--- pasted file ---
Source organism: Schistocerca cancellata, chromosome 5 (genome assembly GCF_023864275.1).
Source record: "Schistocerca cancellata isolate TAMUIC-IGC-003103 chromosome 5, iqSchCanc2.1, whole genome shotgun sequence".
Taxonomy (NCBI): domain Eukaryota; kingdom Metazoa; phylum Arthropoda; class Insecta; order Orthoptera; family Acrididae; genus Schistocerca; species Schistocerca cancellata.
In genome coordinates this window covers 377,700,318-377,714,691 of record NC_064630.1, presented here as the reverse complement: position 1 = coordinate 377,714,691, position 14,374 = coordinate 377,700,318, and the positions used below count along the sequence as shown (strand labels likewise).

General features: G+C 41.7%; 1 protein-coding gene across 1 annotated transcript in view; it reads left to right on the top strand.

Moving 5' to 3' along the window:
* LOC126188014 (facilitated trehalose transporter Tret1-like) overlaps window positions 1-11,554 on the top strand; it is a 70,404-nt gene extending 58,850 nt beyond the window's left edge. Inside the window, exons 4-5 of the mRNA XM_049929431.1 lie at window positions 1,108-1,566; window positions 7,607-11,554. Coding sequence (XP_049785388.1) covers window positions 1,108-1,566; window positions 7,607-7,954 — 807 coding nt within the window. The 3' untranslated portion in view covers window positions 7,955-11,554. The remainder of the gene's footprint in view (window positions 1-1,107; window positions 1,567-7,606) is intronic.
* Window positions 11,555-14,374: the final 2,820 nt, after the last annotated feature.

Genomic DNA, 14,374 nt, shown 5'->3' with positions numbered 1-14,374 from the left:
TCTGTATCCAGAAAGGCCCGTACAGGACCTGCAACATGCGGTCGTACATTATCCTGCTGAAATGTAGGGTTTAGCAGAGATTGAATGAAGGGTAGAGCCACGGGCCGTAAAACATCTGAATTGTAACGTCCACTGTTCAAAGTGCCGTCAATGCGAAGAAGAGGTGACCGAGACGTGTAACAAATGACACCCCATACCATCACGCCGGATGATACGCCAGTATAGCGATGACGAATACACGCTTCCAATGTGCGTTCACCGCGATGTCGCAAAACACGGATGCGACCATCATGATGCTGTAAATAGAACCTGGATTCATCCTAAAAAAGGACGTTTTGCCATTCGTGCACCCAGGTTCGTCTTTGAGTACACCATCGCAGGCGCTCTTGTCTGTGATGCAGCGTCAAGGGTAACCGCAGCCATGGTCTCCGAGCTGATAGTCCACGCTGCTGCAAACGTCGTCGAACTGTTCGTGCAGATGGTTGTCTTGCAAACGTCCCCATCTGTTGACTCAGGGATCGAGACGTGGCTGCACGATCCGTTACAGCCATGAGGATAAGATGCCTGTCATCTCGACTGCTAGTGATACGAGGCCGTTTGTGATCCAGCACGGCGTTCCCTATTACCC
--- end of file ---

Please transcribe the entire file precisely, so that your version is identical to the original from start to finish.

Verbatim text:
Source organism: Schistocerca cancellata, chromosome 5 (genome assembly GCF_023864275.1).
Source record: "Schistocerca cancellata isolate TAMUIC-IGC-003103 chromosome 5, iqSchCanc2.1, whole genome shotgun sequence".
Taxonomy (NCBI): domain Eukaryota; kingdom Metazoa; phylum Arthropoda; class Insecta; order Orthoptera; family Acrididae; genus Schistocerca; species Schistocerca cancellata.
In genome coordinates this window covers 377,700,318-377,714,691 of record NC_064630.1, presented here as the reverse complement: position 1 = coordinate 377,714,691, position 14,374 = coordinate 377,700,318, and the positions used below count along the sequence as shown (strand labels likewise).

General features: G+C 41.7%; 1 protein-coding gene across 1 annotated transcript in view; it reads left to right on the top strand.

Moving 5' to 3' along the window:
* LOC126188014 (facilitated trehalose transporter Tret1-like) overlaps window positions 1-11,554 on the top strand; it is a 70,404-nt gene extending 58,850 nt beyond the window's left edge. Inside the window, exons 4-5 of the mRNA XM_049929431.1 lie at window positions 1,108-1,566; window positions 7,607-11,554. Coding sequence (XP_049785388.1) covers window positions 1,108-1,566; window positions 7,607-7,954 — 807 coding nt within the window. The 3' untranslated portion in view covers window positions 7,955-11,554. The remainder of the gene's footprint in view (window positions 1-1,107; window positions 1,567-7,606) is intronic.
* Window positions 11,555-14,374: the final 2,820 nt, after the last annotated feature.

Genomic DNA, 14,374 nt, shown 5'->3' with positions numbered 1-14,374 from the left:
TCTGTATCCAGAAAGGCCCGTACAGGACCTGCAACATGCGGTCGTACATTATCCTGCTGAAATGTAGGGTTTAGCAGAGATTGAATGAAGGGTAGAGCCACGGGCCGTAAAACATCTGAATTGTAACGTCCACTGTTCAAAGTGCCGTCAATGCGAAGAAGAGGTGACCGAGACGTGTAACAAATGACACCCCATACCATCACGCCGGATGATACGCCAGTATAGCGATGACGAATACACGCTTCCAATGTGCGTTCACCGCGATGTCGCAAAACACGGATGCGACCATCATGATGCTGTAAATAGAACCTGGATTCATCCTAAAAAAGGACGTTTTGCCATTCGTGCACCCAGGTTCGTCTTTGAGTACACCATCGCAGGCGCTCTTGTCTGTGATGCAGCGTCAAGGGTAACCGCAGCCATGGTCTCCGAGCTGATAGTCCACGCTGCTGCAAACGTCGTCGAACTGTTCGTGCAGATGGTTGTCTTGCAAACGTCCCCATCTGTTGACTCAGGGATCGAGACGTGGCTGCACGATCCGTTACAGCCATGAGGATAAGATGCCTGTCATCTCGACTGCTAGTGATACGAGGCCGTTTGTGATCCAGCACGGCGTTCCCTATTACCC